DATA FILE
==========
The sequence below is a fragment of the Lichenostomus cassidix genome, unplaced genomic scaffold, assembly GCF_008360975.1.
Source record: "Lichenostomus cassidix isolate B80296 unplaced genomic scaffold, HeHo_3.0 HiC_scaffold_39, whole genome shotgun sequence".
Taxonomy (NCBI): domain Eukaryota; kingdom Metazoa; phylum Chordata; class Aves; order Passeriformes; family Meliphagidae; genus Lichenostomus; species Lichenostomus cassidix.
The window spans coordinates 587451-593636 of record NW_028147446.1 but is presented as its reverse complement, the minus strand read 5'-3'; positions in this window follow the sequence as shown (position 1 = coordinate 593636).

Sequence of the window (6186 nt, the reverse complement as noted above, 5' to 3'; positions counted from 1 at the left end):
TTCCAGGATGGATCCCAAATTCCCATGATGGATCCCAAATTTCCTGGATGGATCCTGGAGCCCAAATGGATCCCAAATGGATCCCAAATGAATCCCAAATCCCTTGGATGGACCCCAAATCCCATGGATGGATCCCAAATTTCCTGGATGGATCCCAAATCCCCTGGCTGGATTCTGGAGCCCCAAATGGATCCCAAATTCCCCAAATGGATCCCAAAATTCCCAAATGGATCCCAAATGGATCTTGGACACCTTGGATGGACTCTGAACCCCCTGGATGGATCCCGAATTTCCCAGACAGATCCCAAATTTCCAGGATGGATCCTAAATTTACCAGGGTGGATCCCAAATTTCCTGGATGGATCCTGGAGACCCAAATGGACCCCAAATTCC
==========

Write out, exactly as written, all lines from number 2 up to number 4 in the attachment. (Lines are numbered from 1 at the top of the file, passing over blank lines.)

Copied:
Source record: "Lichenostomus cassidix isolate B80296 unplaced genomic scaffold, HeHo_3.0 HiC_scaffold_39, whole genome shotgun sequence".
Taxonomy (NCBI): domain Eukaryota; kingdom Metazoa; phylum Chordata; class Aves; order Passeriformes; family Meliphagidae; genus Lichenostomus; species Lichenostomus cassidix.
The window spans coordinates 587451-593636 of record NW_028147446.1 but is presented as its reverse complement, the minus strand read 5'-3'; positions in this window follow the sequence as shown (position 1 = coordinate 593636).